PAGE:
One of the first things people ask me when they find out I’m in digital media marketing is:
“Oh so.. you do SEO?”
…And then the conversation gets very dark from there.
I start hearing horror stories of how business owners outsource their SEO to companies or consultant only to have things go very sour, very slowly. And no matter how it starts, it always comes down to the same horrifying sentence:
They said it would take three months to see results and there was no way for me to know what would happen.
The worst thing about the “it will take three months” line is the thought of being slowly taken advantage of, with a smile on your face.
I know. It happened to me once upon a time in a previous business venture.
At first I had to be the understanding shoulder to lean on for these poor souls, like the proverbial bartender listening to stories of sorrow and woe. But after a while, I came up with a response that would bring solace to these poor business owners. I’d look them straight in the eye, and simply say,
SEO is dead.
The reason I say SEO is dead isn’t because it’s actually dead. There’s a place for SEO in every business and every website. However, what most business owners think SEO is about is outdated, it’s been long dead. And flogging a dead horse won’t get you to the finish line any faster.
To really understand the problem of SEO in taking your business into the cloud, we need to look at the history of SEO, how it developed, and how the industry has failed to keep up with where it is today.
When search engines were invented, they needed a way to figure out how to rank websites. There were tens of thousands of websites on any given topic, and it was growing fast!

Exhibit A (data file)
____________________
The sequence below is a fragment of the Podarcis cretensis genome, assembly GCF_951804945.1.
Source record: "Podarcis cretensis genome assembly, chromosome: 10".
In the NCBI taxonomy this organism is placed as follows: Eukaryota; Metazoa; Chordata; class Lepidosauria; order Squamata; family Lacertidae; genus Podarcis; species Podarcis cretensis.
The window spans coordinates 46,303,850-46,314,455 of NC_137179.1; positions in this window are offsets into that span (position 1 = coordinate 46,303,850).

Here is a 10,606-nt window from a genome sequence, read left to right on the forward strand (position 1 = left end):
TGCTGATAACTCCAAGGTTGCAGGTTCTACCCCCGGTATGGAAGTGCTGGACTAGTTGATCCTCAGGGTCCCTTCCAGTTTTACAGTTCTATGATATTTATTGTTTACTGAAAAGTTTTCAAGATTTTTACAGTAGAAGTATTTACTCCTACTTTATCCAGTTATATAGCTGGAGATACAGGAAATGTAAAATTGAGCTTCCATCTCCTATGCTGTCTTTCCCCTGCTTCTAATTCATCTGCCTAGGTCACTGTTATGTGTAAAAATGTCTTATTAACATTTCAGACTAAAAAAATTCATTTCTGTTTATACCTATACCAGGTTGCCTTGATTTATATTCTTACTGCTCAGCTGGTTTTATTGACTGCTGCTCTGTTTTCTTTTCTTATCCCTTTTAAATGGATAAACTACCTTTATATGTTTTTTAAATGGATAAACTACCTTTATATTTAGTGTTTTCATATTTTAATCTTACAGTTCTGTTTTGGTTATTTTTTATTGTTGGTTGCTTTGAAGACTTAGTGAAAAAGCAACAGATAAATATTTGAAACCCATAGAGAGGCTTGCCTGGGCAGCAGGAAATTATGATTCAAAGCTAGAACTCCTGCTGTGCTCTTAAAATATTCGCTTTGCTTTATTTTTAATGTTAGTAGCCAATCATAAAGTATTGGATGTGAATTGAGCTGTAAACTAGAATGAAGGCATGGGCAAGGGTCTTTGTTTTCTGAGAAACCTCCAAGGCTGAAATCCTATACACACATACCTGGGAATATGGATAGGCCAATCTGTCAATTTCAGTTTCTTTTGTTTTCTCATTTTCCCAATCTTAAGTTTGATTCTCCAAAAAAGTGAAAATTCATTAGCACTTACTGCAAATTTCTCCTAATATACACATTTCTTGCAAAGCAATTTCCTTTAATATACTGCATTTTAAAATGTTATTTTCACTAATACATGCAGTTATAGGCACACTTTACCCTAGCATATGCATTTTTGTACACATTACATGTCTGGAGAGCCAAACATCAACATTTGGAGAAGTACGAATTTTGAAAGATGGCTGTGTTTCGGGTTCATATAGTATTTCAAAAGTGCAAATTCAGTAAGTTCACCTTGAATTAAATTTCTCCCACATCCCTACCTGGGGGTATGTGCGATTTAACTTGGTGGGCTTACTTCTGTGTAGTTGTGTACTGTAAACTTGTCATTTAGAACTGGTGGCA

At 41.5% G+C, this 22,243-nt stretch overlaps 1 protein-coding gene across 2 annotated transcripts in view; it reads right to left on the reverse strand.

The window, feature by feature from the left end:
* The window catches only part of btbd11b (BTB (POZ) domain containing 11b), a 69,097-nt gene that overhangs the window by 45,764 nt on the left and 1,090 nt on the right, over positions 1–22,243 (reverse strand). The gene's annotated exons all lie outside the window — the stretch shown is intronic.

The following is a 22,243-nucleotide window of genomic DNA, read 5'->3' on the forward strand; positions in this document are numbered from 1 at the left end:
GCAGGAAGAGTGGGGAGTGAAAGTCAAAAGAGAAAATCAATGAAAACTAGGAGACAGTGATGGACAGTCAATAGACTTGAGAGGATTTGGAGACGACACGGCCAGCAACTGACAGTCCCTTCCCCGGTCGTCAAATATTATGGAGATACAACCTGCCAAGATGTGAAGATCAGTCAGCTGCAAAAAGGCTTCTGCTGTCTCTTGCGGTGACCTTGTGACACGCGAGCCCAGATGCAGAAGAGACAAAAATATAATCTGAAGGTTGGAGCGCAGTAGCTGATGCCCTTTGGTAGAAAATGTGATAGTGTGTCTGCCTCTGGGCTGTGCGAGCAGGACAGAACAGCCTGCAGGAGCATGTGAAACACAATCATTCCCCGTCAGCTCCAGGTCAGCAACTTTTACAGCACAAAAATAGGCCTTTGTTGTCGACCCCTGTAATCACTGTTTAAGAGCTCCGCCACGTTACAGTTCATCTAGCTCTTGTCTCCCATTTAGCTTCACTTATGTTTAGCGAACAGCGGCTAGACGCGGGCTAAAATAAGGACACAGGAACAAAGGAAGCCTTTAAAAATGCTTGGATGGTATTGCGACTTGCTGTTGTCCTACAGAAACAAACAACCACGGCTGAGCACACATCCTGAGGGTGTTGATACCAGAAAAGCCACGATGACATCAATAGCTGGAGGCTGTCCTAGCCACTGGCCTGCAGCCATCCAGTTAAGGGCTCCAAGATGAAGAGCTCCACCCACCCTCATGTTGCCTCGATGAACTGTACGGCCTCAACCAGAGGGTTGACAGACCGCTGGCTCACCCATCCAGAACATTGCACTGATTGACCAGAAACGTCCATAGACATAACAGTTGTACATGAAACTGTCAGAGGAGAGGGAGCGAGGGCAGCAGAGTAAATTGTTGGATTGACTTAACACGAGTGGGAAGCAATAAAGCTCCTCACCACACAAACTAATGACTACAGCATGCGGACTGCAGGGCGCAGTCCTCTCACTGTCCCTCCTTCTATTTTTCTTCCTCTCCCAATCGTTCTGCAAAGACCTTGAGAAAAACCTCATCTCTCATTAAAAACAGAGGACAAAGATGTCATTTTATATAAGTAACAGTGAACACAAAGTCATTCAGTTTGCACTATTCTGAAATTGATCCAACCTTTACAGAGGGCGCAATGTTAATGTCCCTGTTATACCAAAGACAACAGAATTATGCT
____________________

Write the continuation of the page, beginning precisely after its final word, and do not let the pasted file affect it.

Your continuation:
The most logical and easiest way to rank these websites on relevancy and credibility was to measure how many “backlinks” there were. A backlink is simply a link from another website that links back to your website. They started to measure backlinks, rank it accordingly and it worked for a little while. But business owners became savvy and started to play the system. They realised, “If we put as many backlinks as possible all over the internet, that will raise our ranking.”
The search engines fought back. They thought “The internet is getting filled with thousands of empty spammy websites with thousands of unrelated links just to raise the ranking of a few websites. We need to do something about this.” So they went back to the drawing board…
… and back and forth and back and forth. You get the idea.
Well, the search engines (let’s collectively call them, I dunno, Google) updated their algorithms so that not only do backlinks have to be from relevant websites, they also have to be from credible websites, and they have to be surrounded by relevant content. And recent changes to Google algorithms show that social media integration plays a big part in ranking too (more shares = more relevant)
(I’ll write an article in the future about how trying to rank on Page 1 of Google is becoming a thing of the past too.)
So if you follow the history of SEO, you’ll quickly realize that SEO companies started at the beginning to provide a specific service. And that is to create as many backlinks as possible, to rank your website higher on Google.
So, notwithstanding the changes in technology and search engine algorithms, that type of ranking is also just bad form. Here’s why:
It’s not just about traffic!